COPD is an umbrella term for a collection of progressive respiratory conditions, all of which cause breathing difficulties.
Two of the most common forms of COPD are chronic bronchitis and emphysema.
The most prevalent symptoms of COPD are shortness of breath and a cough. Over time, even everyday activities, such as getting dressed, can become challenging.
In this article, we cover some of the most common myths associated with COPD. To ensure we provide accurate information, we have recruited two experts.
Dr. Neil Schachter is a professor of medicine — pulmonary, critical care, environmental medicine, and public health — at the Icahn School of Medicine at Mount Sinai in New York. He is also medical director of pulmonary rehabilitation at the Mount Sinai Health System.
Dr. Shahryar Yadegar is a critical care medicine specialist, pulmonologist, and medical director of the ICU at Providence Cedars-Sinai Tarzana Medical Center, CA.
1. COPD is rare
According to the World Health Organization (WHO), COPD caused 3.23 million deaths in 2019, making it the third leading cause of death worldwide.
Dr. Schachter explained that in the United States, COPD “is the fourth leading cause of death. More than 16 million Americans are diagnosed.”
Additionally, as Dr. Yadegar told Medical News Today, “millions more people may be undiagnosed.”
The American Lung Association (ALA) recommends that anyone who is “experiencing COPD symptoms — chronic cough, shortness of breath, frequent respiratory infections, significant mucus production (also called phlegm or sputum), and/or wheezing — speak with [a] doctor about obtaining a breathing test called ‘spirometry,’ which can help diagnose COPD.”
2. Only smokers develop COPD
It is true that smoking tobacco is the leading cause of COPD, but as Dr. Schachter told MNT, “There are many other risk factors that contribute to the development of the disease, including air pollution, work-related pollution, infection, and some forms of asthma.”
Extending this further, Dr. Yadegar told us:
“Approximately 10–20% of COPD patients never smoked. Some of these never-smokers include significant secondhand smoke exposure; genetic predisposition, primarily through alpha-1 antitrypsin deficiency; or substantial exposure to air pollution.”
Alpha-1 antitrypsin is an enzyme that protects the body from an immune attack. Some people have a mutation in the gene that codes for this enzyme; this causes alpha-1 antitrypsin deficiency.
Deficiency of alpha-1 antitrypsin increases the risk of developing COPD and other conditions that affect a range of bodily systems.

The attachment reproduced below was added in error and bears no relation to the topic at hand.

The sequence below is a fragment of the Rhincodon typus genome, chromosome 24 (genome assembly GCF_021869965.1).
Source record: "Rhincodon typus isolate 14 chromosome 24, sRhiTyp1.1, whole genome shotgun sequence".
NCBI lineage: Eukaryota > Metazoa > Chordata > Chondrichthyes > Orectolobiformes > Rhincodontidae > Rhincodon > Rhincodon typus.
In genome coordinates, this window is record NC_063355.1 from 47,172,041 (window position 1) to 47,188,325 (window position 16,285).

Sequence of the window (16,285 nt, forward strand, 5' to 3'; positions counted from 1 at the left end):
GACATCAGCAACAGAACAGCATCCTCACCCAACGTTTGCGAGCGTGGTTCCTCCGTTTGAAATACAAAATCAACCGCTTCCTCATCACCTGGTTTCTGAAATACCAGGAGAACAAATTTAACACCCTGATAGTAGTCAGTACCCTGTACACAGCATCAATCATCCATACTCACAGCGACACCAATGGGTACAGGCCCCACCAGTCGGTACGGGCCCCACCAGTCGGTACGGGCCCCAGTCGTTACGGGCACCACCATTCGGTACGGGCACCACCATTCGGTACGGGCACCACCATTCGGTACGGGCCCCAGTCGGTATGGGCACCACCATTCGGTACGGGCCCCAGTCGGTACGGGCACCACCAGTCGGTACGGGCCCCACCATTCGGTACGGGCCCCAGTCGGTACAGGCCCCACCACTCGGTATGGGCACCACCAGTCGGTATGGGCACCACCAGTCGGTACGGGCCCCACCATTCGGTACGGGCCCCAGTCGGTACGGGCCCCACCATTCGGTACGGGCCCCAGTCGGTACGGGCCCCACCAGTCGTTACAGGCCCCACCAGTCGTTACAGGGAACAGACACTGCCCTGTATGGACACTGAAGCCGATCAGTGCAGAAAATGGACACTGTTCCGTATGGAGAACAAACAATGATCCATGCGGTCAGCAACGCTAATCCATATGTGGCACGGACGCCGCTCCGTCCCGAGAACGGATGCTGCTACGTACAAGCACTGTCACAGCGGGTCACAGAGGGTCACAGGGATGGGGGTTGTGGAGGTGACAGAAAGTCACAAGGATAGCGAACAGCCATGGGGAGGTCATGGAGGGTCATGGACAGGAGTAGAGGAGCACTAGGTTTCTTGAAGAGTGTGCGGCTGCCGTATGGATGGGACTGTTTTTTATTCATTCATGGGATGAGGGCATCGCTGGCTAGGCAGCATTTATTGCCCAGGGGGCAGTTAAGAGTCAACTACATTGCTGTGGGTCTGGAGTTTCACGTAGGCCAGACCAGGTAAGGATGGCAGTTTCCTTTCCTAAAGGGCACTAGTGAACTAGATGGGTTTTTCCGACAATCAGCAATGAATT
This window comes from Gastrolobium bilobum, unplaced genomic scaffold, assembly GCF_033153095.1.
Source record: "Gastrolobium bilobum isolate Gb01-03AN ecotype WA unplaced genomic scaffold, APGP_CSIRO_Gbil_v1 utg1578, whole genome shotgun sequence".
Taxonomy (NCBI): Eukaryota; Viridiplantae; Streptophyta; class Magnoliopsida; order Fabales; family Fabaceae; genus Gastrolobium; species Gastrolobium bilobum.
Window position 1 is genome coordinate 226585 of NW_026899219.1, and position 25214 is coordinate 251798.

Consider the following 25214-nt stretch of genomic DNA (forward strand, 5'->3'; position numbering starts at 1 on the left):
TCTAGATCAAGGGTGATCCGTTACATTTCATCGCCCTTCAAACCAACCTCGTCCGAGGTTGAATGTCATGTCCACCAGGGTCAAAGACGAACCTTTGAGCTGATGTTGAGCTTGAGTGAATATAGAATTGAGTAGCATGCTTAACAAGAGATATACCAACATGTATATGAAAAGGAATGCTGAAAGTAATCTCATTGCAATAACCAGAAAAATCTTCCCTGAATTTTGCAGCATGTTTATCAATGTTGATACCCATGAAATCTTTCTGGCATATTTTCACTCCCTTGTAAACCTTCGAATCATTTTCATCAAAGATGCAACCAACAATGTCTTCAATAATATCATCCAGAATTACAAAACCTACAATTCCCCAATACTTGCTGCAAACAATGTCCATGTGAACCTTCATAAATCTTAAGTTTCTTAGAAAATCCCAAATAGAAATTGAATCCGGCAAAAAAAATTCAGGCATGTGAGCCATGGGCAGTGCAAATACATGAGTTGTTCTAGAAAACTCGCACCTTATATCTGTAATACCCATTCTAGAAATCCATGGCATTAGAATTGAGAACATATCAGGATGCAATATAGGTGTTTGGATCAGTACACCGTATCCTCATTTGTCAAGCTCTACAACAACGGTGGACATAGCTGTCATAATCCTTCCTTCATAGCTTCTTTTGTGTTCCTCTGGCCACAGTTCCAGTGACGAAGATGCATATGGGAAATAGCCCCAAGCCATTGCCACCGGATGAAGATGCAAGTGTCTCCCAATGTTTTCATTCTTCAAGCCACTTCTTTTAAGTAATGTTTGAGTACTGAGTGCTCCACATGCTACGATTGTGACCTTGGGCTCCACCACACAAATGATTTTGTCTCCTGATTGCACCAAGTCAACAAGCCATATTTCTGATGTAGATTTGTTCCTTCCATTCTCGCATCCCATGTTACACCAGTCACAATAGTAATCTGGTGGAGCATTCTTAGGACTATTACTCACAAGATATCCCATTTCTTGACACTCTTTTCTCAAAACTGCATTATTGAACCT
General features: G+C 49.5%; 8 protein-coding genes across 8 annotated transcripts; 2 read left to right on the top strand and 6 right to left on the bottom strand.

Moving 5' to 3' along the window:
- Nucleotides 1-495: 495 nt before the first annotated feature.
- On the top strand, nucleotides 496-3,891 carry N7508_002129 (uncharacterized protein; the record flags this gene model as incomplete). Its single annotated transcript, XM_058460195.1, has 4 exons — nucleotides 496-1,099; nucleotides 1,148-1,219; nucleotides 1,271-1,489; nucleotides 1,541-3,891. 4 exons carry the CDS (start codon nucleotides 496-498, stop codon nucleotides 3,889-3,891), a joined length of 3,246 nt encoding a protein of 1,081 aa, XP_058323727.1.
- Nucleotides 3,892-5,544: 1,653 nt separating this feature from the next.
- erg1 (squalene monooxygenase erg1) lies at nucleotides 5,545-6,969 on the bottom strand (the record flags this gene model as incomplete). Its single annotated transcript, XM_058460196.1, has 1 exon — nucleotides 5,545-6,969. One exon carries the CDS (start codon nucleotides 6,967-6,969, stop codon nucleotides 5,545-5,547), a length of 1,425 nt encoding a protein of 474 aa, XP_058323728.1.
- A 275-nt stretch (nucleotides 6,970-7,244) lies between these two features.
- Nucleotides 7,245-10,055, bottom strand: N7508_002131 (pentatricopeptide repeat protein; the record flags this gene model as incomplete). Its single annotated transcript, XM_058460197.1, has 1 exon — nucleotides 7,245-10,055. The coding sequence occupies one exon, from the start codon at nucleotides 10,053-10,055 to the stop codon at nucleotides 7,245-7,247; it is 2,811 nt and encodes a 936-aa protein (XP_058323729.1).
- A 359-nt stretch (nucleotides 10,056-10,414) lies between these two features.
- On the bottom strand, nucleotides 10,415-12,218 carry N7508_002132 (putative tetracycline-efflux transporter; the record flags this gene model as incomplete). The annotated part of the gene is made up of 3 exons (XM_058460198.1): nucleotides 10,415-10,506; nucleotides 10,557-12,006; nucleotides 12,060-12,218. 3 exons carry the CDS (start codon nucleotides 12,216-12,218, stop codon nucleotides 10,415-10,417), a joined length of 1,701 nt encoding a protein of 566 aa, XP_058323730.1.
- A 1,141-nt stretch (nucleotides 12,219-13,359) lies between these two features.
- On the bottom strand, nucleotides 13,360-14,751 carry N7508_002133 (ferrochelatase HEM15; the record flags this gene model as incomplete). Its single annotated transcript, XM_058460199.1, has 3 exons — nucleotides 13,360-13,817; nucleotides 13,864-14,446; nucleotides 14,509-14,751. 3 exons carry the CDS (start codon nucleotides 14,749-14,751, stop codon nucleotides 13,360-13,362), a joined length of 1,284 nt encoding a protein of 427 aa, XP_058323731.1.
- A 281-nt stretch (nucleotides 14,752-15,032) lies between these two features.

3. Only older adults develop COPD
COPD is certainly more common in older adults than in younger people, but younger people are not immune to the condition.
For instance, in the U.S., between 2007 and 2009, COPD affected 2% of males and 4.1% of females aged 24–44 years. Similarly, the condition affected 2% of males and 3% of females aged 18–24 years.
Dr. Schachter told us that a “significant proportion of those individuals diagnosed before the age of 50” have a hereditary form of the disease that causes a deficiency of alpha-1 antitrypsin.
4. COPD only affects the lungs
“False,” said Dr. Schachter. “COPD coexists with many comorbidities, including heart disease, lung cancer, hypertension, osteoporosis, and diabetes. The association may be due to common causative factors, as well as ‘systemic inflammation.’”
In other words, some of these conditions share risk factors, which makes them more likely to occur with COPD. For instance, smoking is a risk factor for both COPD and heart disease.
At the same time, health experts associate COPD with systemic inflammation, which can also independently increase the risk of other conditions.
5. People with COPD cannot exercise
According to Dr. Yadegar, “Without proper guidance, patients with COPD may have difficulty completing physical exercises.”
However, he also explained that doctors recommend people with COPD do exercise, as it can help “increase their breathing capacity and improve their daily symptoms.”
“Pulmonary rehabilitation programs typically offer guided breathing techniques in conjunction with physical exercise in order to maximize better patient outcomes,” he continued.
In a nutshell, Dr. Schachter told us that “exercise is therapeutic for COPD, reducing the number of exacerbations and improving quality of life.”